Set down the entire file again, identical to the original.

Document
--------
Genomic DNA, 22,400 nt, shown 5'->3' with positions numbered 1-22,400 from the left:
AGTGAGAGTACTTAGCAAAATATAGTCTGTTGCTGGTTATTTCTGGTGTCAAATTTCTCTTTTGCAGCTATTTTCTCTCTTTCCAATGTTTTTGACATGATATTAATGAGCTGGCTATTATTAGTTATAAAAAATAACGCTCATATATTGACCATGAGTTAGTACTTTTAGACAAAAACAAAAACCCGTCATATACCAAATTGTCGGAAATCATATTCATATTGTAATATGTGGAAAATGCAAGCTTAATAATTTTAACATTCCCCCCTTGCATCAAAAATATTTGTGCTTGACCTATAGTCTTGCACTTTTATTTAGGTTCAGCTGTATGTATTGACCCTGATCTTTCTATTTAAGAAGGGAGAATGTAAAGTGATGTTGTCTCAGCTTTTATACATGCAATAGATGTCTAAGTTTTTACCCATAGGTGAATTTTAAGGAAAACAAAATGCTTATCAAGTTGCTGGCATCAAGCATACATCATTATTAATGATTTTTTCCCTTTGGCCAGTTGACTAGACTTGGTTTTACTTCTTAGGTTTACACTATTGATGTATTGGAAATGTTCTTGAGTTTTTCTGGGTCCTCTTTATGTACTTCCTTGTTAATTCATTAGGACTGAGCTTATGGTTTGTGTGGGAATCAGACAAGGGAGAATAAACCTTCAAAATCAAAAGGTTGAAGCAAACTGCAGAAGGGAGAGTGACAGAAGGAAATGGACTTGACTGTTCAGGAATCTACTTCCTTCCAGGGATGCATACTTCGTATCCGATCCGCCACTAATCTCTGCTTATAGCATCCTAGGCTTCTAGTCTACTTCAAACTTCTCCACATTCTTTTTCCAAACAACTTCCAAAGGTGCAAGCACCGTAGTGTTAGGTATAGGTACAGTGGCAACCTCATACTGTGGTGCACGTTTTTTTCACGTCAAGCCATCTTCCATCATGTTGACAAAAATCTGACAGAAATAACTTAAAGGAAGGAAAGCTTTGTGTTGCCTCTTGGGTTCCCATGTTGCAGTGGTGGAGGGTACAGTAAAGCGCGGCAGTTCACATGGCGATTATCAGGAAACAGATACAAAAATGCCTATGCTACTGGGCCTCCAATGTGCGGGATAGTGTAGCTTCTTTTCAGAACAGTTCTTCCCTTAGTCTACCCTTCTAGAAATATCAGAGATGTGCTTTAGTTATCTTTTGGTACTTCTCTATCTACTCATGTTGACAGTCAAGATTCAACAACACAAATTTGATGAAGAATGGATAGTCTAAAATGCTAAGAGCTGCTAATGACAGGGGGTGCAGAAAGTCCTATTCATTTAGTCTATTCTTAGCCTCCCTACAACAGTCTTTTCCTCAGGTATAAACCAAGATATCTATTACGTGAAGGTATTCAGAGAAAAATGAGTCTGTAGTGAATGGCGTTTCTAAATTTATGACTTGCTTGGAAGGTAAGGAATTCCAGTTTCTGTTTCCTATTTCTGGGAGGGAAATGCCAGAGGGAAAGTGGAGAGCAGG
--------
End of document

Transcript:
Genomic DNA, 22,400 nt, shown 5'->3' with positions numbered 1-22,400 from the left:
AGTGAGAGTACTTAGCAAAATATAGTCTGTTGCTGGTTATTTCTGGTGTCAAATTTCTCTTTTGCAGCTATTTTCTCTCTTTCCAATGTTTTTGACATGATATTAATGAGCTGGCTATTATTAGTTATAAAAAATAACGCTCATATATTGACCATGAGTTAGTACTTTTAGACAAAAACAAAAACCCGTCATATACCAAATTGTCGGAAATCATATTCATATTGTAATATGTGGAAAATGCAAGCTTAATAATTTTAACATTCCCCCCTTGCATCAAAAATATTTGTGCTTGACCTATAGTCTTGCACTTTTATTTAGGTTCAGCTGTATGTATTGACCCTGATCTTTCTATTTAAGAAGGGAGAATGTAAAGTGATGTTGTCTCAGCTTTTATACATGCAATAGATGTCTAAGTTTTTACCCATAGGTGAATTTTAAGGAAAACAAAATGCTTATCAAGTTGCTGGCATCAAGCATACATCATTATTAATGATTTTTTCCCTTTGGCCAGTTGACTAGACTTGGTTTTACTTCTTAGGTTTACACTATTGATGTATTGGAAATGTTCTTGAGTTTTTCTGGGTCCTCTTTATGTACTTCCTTGTTAATTCATTAGGACTGAGCTTATGGTTTGTGTGGGAATCAGACAAGGGAGAATAAACCTTCAAAATCAAAAGGTTGAAGCAAACTGCAGAAGGGAGAGTGACAGAAGGAAATGGACTTGACTGTTCAGGAATCTACTTCCTTCCAGGGATGCATACTTCGTATCCGATCCGCCACTAATCTCTGCTTATAGCATCCTAGGCTTCTAGTCTACTTCAAACTTCTCCACATTCTTTTTCCAAACAACTTCCAAAGGTGCAAGCACCGTAGTGTTAGGTATAGGTACAGTGGCAACCTCATACTGTGGTGCACGTTTTTTTCACGTCAAGCCATCTTCCATCATGTTGACAAAAATCTGACAGAAATAACTTAAAGGAAGGAAAGCTTTGTGTTGCCTCTTGGGTTCCCATGTTGCAGTGGTGGAGGGTACAGTAAAGCGCGGCAGTTCACATGGCGATTATCAGGAAACAGATACAAAAATGCCTATGCTACTGGGCCTCCAATGTGCGGGATAGTGTAGCTTCTTTTCAGAACAGTTCTTCCCTTAGTCTACCCTTCTAGAAATATCAGAGATGTGCTTTAGTTATCTTTTGGTACTTCTCTATCTACTCATGTTGACAGTCAAGATTCAACAACACAAATTTGATGAAGAATGGATAGTCTAAAATGCTAAGAGCTGCTAATGACAGGGGGTGCAGAAAGTCCTATTCATTTAGTCTATTCTTAGCCTCCCTACAACAGTCTTTTCCTCAGGTATAAACCAAGATATCTATTACGTGAAGGTATTCAGAGAAAAATGAGTCTGTAGTGAATGGCGTTTCTAAATTTATGACTTGCTTGGAAGGTAAGGAATTCCAGTTTCTGTTTCCTATTTCTGGGAGGGAAATGCCAGAGGGAAAGTGGAGAGCAGG